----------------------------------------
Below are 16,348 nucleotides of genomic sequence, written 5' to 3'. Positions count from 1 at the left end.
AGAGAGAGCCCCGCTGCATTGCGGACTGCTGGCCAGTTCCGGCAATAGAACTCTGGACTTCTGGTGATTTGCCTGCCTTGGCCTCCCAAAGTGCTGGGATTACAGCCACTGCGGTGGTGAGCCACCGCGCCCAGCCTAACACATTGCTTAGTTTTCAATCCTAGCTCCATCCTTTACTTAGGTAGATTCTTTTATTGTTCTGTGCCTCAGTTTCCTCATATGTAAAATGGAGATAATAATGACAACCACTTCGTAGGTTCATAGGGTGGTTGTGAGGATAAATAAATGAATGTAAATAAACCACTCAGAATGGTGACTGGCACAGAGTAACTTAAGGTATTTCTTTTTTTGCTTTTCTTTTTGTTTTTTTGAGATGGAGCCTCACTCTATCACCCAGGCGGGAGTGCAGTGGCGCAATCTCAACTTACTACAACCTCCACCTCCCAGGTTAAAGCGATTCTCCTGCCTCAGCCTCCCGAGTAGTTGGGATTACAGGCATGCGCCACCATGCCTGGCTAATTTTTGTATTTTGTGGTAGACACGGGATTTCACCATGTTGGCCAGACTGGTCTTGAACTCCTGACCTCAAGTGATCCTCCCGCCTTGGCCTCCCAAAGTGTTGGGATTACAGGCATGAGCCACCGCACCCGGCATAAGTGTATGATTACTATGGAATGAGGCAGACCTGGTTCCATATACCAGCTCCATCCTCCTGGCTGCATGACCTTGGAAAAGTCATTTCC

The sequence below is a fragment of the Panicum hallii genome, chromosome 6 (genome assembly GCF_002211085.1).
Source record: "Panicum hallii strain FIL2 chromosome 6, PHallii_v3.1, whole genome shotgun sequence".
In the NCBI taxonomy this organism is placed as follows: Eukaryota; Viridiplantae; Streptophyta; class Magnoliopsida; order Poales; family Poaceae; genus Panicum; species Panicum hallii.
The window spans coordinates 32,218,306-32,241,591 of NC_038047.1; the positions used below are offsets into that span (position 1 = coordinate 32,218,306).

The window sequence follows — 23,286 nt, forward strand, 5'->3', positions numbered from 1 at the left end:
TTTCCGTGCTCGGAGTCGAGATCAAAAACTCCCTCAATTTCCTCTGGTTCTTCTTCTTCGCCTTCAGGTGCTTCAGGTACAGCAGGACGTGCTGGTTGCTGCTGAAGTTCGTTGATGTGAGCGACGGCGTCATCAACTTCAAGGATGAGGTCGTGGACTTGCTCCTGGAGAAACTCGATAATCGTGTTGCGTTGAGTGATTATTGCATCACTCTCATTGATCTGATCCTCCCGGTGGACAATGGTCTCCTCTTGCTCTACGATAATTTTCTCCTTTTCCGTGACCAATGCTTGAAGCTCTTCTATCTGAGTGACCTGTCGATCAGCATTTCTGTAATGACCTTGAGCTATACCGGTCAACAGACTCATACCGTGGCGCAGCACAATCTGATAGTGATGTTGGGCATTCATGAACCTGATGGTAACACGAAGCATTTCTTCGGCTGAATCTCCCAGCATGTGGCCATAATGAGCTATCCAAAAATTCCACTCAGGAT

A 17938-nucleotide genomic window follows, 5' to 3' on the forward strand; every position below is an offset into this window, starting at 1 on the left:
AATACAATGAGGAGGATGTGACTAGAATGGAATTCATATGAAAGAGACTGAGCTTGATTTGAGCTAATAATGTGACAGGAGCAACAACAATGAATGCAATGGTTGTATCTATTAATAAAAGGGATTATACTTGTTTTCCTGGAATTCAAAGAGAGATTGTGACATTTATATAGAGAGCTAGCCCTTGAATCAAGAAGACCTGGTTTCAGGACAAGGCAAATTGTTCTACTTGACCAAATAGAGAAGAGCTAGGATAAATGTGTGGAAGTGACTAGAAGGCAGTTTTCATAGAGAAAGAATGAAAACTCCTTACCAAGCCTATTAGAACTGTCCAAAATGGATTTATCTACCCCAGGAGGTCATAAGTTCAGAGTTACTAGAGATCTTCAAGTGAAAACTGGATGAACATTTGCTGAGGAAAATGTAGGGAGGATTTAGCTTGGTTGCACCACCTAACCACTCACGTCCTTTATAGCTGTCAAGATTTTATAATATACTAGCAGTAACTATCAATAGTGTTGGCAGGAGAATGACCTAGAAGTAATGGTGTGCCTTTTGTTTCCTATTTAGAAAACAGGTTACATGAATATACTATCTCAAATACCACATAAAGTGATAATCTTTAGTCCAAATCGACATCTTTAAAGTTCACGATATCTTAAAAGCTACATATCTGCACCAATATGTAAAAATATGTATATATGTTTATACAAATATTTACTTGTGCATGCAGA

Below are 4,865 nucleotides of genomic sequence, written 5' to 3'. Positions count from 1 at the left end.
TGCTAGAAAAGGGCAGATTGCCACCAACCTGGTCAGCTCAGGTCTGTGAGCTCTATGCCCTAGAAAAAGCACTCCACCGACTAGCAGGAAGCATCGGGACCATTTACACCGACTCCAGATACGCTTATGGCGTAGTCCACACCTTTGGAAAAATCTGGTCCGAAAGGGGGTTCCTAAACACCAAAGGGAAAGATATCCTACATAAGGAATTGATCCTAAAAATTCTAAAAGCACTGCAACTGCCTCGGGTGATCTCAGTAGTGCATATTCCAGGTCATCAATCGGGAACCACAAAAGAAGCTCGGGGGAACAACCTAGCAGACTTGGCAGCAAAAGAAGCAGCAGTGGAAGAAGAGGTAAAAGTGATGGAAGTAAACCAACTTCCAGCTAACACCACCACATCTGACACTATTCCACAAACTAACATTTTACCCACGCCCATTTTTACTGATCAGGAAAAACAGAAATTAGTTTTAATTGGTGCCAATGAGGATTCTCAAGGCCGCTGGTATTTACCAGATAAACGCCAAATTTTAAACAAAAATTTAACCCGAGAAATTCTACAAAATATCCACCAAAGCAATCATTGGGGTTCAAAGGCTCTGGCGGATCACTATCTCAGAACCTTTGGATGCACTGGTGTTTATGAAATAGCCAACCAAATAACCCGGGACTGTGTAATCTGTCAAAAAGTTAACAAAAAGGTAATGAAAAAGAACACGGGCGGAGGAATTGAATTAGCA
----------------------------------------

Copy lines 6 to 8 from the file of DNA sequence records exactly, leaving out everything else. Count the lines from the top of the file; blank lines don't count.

The window spans coordinates 32,218,306-32,241,591 of NC_038047.1; the positions used below are offsets into that span (position 1 = coordinate 32,218,306).

The window sequence follows — 23,286 nt, forward strand, 5'->3', positions numbered from 1 at the left end:
TTTCCGTGCTCGGAGTCGAGATCAAAAACTCCCTCAATTTCCTCTGGTTCTTCTTCTTCGCCTTCAGGTGCTTCAGGTACAGCAGGACGTGCTGGTTGCTGCTGAAGTTCGTTGATGTGAGCGACGGCGTCATCAACTTCAAGGATGAGGTCGTGGACTTGCTCCTGGAGAAACTCGATAATCGTGTTGCGTTGAGTGATTATTGCATCACTCTCATTGATCTGATCCTCCCGGTGGACAATGGTCTCCTCTTGCTCTACGATAATTTTCTCCTTTTCCGTGACCAATGCTTGAAGCTCTTCTATCTGAGTGACCTGTCGATCAGCATTTCTGTAATGACCTTGAGCTATACCGGTCAACAGACTCATACCGTGGCGCAGCACAATCTGATAGTGATGTTGGGCATTCATGAACCTGATGGTAACACGAAGCATTTCTTCGGCTGAATCTCCCAGCATGTGGCCATAATGAGCTATCCAAAAATTCCACTCAGGAT